Tag Archives: estate sale

My Haul: A Short Reading List.

An Estate Sale

Today I went to an Estate Sale in Mendham, NJ. The house was set back from the street, which was a sometimes one-lane road in the middle of the countryside. It was quite beautiful…and the most beautiful part where the thousands of books lining its walls.

The former resident of the house was obviously a lover of classic/contemporary literature, arts, history, and biography. I spent a solid two hours searching the shelves and finally exited with nineteen.

I know, that is a lot of books – but when there are several hundred you want to buy and you leave with less than two dozen, one feels a certain sense of accomplishment.

So here is my haul…Perhaps it will make a fun reading list for someone who shares my interests.

Photo of Bookshelf with Lots of Old Books
Image thanks to Unsplash.

Why I Chose What I Chose

Feel free to jump down to the list itself, but for those who care (anyone?) I’d like to share the reasoning behind my choices.

  1. I focused primarily on historical and biographical books because:
    1. I don’t read much contemporary fiction.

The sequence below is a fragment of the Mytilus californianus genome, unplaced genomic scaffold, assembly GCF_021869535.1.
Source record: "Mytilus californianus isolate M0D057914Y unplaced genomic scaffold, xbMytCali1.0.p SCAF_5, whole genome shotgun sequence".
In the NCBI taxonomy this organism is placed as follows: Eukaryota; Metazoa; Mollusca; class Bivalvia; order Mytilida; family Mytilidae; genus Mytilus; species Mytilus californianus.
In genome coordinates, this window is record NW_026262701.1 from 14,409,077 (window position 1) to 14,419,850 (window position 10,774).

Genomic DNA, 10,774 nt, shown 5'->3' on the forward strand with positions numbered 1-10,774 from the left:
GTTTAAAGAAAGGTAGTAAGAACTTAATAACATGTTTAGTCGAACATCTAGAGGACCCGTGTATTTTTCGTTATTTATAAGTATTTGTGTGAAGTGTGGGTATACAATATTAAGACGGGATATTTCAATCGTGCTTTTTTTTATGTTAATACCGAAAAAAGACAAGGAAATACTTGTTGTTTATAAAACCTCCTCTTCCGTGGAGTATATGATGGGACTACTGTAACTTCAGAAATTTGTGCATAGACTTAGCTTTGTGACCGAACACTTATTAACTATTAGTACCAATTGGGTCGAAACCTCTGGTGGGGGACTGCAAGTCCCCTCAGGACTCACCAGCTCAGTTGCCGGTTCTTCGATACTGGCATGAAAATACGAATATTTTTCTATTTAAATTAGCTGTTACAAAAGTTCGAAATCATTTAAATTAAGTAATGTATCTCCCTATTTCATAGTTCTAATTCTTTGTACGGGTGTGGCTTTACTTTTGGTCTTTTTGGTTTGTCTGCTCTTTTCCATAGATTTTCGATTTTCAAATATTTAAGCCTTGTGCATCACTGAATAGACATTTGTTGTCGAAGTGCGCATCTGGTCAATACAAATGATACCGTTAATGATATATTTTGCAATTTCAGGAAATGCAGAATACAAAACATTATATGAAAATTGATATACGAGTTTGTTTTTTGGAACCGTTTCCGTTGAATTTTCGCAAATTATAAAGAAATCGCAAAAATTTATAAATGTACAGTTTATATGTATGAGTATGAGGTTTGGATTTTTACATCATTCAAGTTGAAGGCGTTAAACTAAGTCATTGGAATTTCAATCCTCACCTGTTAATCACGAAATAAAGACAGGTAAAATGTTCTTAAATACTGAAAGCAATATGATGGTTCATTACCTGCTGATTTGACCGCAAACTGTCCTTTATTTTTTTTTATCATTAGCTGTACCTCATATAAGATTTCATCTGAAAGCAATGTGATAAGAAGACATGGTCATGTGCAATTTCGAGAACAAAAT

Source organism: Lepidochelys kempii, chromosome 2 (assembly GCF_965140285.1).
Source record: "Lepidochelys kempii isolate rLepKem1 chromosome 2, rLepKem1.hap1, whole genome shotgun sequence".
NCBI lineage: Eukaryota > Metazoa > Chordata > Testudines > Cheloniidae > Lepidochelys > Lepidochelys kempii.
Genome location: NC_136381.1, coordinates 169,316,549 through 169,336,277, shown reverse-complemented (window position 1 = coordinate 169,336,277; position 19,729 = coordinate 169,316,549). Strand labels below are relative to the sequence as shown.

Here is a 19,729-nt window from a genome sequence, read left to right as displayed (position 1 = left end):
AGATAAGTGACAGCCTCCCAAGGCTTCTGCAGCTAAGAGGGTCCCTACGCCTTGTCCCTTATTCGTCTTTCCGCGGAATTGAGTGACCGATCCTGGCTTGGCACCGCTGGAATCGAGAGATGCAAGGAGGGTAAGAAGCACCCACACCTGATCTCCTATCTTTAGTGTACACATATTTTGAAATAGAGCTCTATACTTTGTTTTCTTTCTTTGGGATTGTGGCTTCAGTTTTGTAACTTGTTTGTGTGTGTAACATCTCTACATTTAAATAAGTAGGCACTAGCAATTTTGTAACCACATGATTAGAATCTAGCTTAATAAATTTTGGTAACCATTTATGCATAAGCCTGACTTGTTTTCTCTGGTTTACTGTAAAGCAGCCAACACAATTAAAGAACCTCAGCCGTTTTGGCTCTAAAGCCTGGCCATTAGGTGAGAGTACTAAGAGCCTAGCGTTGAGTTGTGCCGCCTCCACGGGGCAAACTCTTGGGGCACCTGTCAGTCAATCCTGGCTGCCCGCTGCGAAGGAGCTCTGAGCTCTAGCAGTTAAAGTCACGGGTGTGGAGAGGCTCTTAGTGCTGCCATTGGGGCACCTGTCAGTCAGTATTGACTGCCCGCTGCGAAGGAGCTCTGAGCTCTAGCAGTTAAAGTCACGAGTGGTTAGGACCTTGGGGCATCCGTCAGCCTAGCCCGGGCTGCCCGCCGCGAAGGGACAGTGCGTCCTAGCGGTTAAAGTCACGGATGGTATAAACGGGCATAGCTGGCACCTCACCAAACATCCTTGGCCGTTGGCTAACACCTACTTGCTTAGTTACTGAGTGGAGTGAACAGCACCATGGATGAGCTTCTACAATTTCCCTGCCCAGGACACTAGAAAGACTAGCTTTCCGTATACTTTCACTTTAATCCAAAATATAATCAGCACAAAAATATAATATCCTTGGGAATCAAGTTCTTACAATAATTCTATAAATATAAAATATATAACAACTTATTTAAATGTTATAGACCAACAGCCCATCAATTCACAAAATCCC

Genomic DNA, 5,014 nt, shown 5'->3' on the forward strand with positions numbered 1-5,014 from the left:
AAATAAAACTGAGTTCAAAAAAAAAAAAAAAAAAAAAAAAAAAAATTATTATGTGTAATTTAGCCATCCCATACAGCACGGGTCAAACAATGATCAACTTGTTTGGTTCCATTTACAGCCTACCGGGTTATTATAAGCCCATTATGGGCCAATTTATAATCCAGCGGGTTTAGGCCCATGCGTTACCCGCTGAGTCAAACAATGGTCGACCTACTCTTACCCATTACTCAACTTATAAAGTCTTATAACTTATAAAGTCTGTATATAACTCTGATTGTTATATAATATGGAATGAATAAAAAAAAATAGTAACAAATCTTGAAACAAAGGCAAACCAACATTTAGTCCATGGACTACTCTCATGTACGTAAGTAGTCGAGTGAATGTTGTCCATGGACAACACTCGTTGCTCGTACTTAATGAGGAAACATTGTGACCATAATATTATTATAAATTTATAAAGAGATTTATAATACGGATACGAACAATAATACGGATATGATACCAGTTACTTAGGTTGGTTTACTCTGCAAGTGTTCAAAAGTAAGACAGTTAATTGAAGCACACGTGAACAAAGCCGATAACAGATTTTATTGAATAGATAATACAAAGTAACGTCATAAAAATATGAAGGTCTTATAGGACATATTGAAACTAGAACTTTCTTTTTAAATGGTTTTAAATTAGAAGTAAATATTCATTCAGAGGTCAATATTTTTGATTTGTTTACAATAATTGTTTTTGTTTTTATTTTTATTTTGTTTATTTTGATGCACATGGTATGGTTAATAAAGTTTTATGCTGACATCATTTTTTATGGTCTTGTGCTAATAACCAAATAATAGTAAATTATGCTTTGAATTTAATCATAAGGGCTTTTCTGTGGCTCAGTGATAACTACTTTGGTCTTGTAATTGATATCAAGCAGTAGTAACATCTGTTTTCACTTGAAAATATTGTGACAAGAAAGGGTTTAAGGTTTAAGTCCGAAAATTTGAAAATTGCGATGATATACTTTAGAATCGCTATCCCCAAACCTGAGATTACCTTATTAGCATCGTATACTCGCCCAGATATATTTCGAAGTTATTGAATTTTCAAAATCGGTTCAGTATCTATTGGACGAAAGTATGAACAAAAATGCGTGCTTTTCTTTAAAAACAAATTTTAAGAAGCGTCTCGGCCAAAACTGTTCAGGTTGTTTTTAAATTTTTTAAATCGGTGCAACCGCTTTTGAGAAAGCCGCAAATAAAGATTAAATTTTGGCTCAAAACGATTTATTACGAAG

2. When I read classical fiction I usually use an e-text and turn it into an e-book.
    3. I consider myself too much a beginner in the arts to be able to understand much of what is said in these fields and would rather focus on learning more of the basics.
  2. I chose almost exclusively books that the former owner had read in their entirety (which was obvious by the hand-written notes, underlines, and bookmarks sprinkled throughout).
  3. My primary interests in reading are to (a) understand God and (b) understand humanity. The library was sparse in the former, so I focused on the latter.
  4. Most of these books are historical or biographical, but the way in which I read them remains constant with my primary interests:
    1. Who is God? How do we relate to Him?
    2. Who is Man and Woman? How do we relate to each other?

 

The Selections

Revolutionary War Era

World War II

Other

 

  1. [1]When we record history, we interpret it. We are not objective observers. With humility we acknowledge this and attempt to be self-reflective as we write…but sometimes the reader discovers the author has in fact (or just seems to) slipped into various biases which color the facts unnecessarily.